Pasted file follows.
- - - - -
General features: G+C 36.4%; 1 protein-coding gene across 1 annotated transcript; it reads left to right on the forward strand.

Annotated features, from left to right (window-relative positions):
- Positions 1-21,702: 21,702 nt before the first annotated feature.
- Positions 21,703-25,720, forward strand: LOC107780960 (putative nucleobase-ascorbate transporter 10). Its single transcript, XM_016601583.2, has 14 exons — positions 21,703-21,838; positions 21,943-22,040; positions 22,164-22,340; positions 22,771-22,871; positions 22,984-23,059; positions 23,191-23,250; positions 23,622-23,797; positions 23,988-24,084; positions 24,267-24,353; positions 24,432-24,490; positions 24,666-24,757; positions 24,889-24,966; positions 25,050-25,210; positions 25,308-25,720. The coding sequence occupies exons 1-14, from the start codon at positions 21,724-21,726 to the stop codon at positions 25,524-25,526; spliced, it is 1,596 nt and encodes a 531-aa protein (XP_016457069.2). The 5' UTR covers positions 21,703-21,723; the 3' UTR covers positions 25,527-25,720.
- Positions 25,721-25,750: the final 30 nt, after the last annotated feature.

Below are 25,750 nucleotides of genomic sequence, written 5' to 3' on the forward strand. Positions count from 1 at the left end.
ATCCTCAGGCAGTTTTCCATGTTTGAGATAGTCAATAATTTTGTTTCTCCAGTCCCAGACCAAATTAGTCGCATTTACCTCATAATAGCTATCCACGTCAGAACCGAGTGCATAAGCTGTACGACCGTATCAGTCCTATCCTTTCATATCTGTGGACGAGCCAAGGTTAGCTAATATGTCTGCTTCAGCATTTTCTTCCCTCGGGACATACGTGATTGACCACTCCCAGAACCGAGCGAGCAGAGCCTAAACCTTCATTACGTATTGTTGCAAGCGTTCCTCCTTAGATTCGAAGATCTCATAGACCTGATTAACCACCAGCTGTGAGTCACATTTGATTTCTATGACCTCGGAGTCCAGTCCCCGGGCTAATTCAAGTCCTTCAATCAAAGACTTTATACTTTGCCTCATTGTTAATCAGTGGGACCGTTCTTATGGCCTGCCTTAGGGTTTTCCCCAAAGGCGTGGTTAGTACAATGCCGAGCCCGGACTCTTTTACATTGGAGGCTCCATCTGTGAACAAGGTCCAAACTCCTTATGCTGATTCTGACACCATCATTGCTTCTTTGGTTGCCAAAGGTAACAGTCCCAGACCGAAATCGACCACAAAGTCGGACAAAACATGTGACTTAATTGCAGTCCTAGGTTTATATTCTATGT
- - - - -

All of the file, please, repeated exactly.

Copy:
General features: G+C 36.4%; 1 protein-coding gene across 1 annotated transcript; it reads left to right on the forward strand.

Annotated features, from left to right (window-relative positions):
- Positions 1-21,702: 21,702 nt before the first annotated feature.
- Positions 21,703-25,720, forward strand: LOC107780960 (putative nucleobase-ascorbate transporter 10). Its single transcript, XM_016601583.2, has 14 exons — positions 21,703-21,838; positions 21,943-22,040; positions 22,164-22,340; positions 22,771-22,871; positions 22,984-23,059; positions 23,191-23,250; positions 23,622-23,797; positions 23,988-24,084; positions 24,267-24,353; positions 24,432-24,490; positions 24,666-24,757; positions 24,889-24,966; positions 25,050-25,210; positions 25,308-25,720. The coding sequence occupies exons 1-14, from the start codon at positions 21,724-21,726 to the stop codon at positions 25,524-25,526; spliced, it is 1,596 nt and encodes a 531-aa protein (XP_016457069.2). The 5' UTR covers positions 21,703-21,723; the 3' UTR covers positions 25,527-25,720.
- Positions 25,721-25,750: the final 30 nt, after the last annotated feature.

Below are 25,750 nucleotides of genomic sequence, written 5' to 3' on the forward strand. Positions count from 1 at the left end.
ATCCTCAGGCAGTTTTCCATGTTTGAGATAGTCAATAATTTTGTTTCTCCAGTCCCAGACCAAATTAGTCGCATTTACCTCATAATAGCTATCCACGTCAGAACCGAGTGCATAAGCTGTACGACCGTATCAGTCCTATCCTTTCATATCTGTGGACGAGCCAAGGTTAGCTAATATGTCTGCTTCAGCATTTTCTTCCCTCGGGACATACGTGATTGACCACTCCCAGAACCGAGCGAGCAGAGCCTAAACCTTCATTACGTATTGTTGCAAGCGTTCCTCCTTAGATTCGAAGATCTCATAGACCTGATTAACCACCAGCTGTGAGTCACATTTGATTTCTATGACCTCGGAGTCCAGTCCCCGGGCTAATTCAAGTCCTTCAATCAAAGACTTTATACTTTGCCTCATTGTTAATCAGTGGGACCGTTCTTATGGCCTGCCTTAGGGTTTTCCCCAAAGGCGTGGTTAGTACAATGCCGAGCCCGGACTCTTTTACATTGGAGGCTCCATCTGTGAACAAGGTCCAAACTCCTTATGCTGATTCTGACACCATCATTGCTTCTTTGGTTGCCAAAGGTAACAGTCCCAGACCGAAATCGACCACAAAGTCGGACAAAACATGTGACTTAATTGCAGTCCTAGGTTTATATTCTATGT